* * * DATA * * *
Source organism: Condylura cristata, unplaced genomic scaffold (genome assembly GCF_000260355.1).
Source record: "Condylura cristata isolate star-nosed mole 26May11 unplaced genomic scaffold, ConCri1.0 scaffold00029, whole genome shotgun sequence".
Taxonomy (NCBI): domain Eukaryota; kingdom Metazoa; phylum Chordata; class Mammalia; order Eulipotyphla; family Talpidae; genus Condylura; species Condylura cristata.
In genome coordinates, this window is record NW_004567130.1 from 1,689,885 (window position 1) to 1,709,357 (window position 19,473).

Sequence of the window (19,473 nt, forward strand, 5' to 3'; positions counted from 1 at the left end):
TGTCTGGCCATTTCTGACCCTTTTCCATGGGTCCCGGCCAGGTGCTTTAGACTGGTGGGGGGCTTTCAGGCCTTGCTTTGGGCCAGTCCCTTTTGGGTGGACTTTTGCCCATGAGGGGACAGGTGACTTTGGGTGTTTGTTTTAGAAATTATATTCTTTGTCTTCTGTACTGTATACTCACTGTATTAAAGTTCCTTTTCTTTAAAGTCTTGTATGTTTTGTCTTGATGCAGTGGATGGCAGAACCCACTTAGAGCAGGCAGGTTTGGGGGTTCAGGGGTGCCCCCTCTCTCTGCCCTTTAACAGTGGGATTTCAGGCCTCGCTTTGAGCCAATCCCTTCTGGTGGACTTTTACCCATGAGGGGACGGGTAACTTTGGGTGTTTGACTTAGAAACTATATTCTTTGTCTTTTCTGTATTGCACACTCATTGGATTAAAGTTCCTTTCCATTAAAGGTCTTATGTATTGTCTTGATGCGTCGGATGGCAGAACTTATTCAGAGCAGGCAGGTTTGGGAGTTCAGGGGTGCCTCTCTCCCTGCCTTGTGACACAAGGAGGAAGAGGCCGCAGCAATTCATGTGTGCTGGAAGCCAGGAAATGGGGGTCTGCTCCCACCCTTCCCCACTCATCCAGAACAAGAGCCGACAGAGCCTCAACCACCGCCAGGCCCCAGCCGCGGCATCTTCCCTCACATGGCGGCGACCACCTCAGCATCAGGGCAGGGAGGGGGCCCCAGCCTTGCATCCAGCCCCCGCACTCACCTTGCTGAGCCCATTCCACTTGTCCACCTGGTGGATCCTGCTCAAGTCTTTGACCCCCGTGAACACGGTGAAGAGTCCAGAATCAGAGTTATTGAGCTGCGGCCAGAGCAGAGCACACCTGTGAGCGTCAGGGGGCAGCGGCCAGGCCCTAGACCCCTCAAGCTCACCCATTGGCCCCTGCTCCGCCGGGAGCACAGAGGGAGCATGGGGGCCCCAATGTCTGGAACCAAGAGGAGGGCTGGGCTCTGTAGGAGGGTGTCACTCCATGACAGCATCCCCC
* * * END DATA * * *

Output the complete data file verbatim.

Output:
Source organism: Condylura cristata, unplaced genomic scaffold (genome assembly GCF_000260355.1).
Source record: "Condylura cristata isolate star-nosed mole 26May11 unplaced genomic scaffold, ConCri1.0 scaffold00029, whole genome shotgun sequence".
Taxonomy (NCBI): domain Eukaryota; kingdom Metazoa; phylum Chordata; class Mammalia; order Eulipotyphla; family Talpidae; genus Condylura; species Condylura cristata.
In genome coordinates, this window is record NW_004567130.1 from 1,689,885 (window position 1) to 1,709,357 (window position 19,473).

Sequence of the window (19,473 nt, forward strand, 5' to 3'; positions counted from 1 at the left end):
TGTCTGGCCATTTCTGACCCTTTTCCATGGGTCCCGGCCAGGTGCTTTAGACTGGTGGGGGGCTTTCAGGCCTTGCTTTGGGCCAGTCCCTTTTGGGTGGACTTTTGCCCATGAGGGGACAGGTGACTTTGGGTGTTTGTTTTAGAAATTATATTCTTTGTCTTCTGTACTGTATACTCACTGTATTAAAGTTCCTTTTCTTTAAAGTCTTGTATGTTTTGTCTTGATGCAGTGGATGGCAGAACCCACTTAGAGCAGGCAGGTTTGGGGGTTCAGGGGTGCCCCCTCTCTCTGCCCTTTAACAGTGGGATTTCAGGCCTCGCTTTGAGCCAATCCCTTCTGGTGGACTTTTACCCATGAGGGGACGGGTAACTTTGGGTGTTTGACTTAGAAACTATATTCTTTGTCTTTTCTGTATTGCACACTCATTGGATTAAAGTTCCTTTCCATTAAAGGTCTTATGTATTGTCTTGATGCGTCGGATGGCAGAACTTATTCAGAGCAGGCAGGTTTGGGAGTTCAGGGGTGCCTCTCTCCCTGCCTTGTGACACAAGGAGGAAGAGGCCGCAGCAATTCATGTGTGCTGGAAGCCAGGAAATGGGGGTCTGCTCCCACCCTTCCCCACTCATCCAGAACAAGAGCCGACAGAGCCTCAACCACCGCCAGGCCCCAGCCGCGGCATCTTCCCTCACATGGCGGCGACCACCTCAGCATCAGGGCAGGGAGGGGGCCCCAGCCTTGCATCCAGCCCCCGCACTCACCTTGCTGAGCCCATTCCACTTGTCCACCTGGTGGATCCTGCTCAAGTCTTTGACCCCCGTGAACACGGTGAAGAGTCCAGAATCAGAGTTATTGAGCTGCGGCCAGAGCAGAGCACACCTGTGAGCGTCAGGGGGCAGCGGCCAGGCCCTAGACCCCTCAAGCTCACCCATTGGCCCCTGCTCCGCCGGGAGCACAGAGGGAGCATGGGGGCCCCAATGTCTGGAACCAAGAGGAGGGCTGGGCTCTGTAGGAGGGTGTCACTCCATGACAGCATCCCCC